Imports Rising as Threat of West Coast Ports Shutdown Looms
Import cargo volume at the nation’s major retail container ports is expected to rise 10.1 percent this month over the same time last year even as West Coast ports come closer to a possible shutdown due to the lack of a contract with dockworkers, according to the monthly Global Port Tracker report released today by the National Retail Federation and Hackett Associates.
“With cargo volume growing as the economy continues to recover, the last thing we need is a port shutdown that would bring billions of dollars of economic activity to a halt,” NRF Vice President for Supply Chain and Customs Policy Jonathan Gold said. “Whether it’s in retail, manufacturing, agriculture or other industries, there are too many jobs that rely on the ports to let that happen. Labor and management need to do whatever it takes to reach an agreement and do it today.”
Following negotiations that began last spring, the contract between the Pacific Maritime Association and the International Longshore and Warehouse Union expired on July 1. Despite nine months of ongoing talks, the lack of a contract and other operational issues has led to crisis-level congestion at the ports, and retailers and other businesses asked President Obama in late December to engage with both parties and encourage the use of a federal mediator. A mediator arrived in San Francisco on January 6 and talks have continued but an agreement has yet to be reached.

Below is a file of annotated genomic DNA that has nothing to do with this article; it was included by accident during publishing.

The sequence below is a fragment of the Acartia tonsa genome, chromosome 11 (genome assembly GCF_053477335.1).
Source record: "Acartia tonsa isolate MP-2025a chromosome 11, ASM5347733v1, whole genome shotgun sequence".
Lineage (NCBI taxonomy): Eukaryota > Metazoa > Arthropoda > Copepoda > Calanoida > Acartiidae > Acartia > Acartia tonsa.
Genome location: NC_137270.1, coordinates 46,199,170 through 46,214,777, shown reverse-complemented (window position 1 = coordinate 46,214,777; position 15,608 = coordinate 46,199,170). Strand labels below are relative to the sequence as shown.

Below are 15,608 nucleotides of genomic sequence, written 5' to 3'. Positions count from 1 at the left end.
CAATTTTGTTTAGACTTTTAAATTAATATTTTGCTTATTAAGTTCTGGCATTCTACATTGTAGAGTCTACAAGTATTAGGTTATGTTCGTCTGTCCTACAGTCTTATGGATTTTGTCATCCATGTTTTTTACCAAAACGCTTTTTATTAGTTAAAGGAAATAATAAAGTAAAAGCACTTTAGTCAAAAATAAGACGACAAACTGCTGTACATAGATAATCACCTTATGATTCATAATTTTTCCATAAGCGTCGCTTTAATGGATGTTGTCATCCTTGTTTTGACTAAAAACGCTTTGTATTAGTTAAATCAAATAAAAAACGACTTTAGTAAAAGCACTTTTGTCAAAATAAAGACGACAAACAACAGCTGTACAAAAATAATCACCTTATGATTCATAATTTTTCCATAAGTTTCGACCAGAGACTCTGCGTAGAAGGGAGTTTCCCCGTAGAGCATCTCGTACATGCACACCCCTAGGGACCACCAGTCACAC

Ports covered by Global Port Tracker handled 1.44 million Twenty-Foot Equivalent Units in December, the latest month for which after-the-fact numbers are available. That was up 3.2 percent from November and 9.3 percent from December 2013. That brought 2014 to a total of 17.3 million TEU, an increase of 6.6 percent over 2013’s 16.2 million. One TEU is one 20-foot-long cargo container or its equivalent.
January was estimated at 1.48 million TEU, up 7.5 percent from January 2014. February is forecast at 1.37 million TEU, up 10.1 percent from last year; March at 1.34 million TEU, up 3 percent; April at 1.49 million TEU, up 4.3 percent; May at 1.56 million TEU, up 4.9 percent, and June also at 1.56 percent, up 5.3 percent. Those numbers would bring the first half of 2015 to 8.8 million TEU, an increase of 5.8 percent over the same period last year.
“East Coast ports have been the beneficiaries of the labor disputes on the West Coast,” Hackett Associates Founder Ben Hackett said, referring to the shift of market share that has occurred as cargo has been diverted in recent months because of West Coast congestion. “We have to admit that we underestimated the level of the switch.”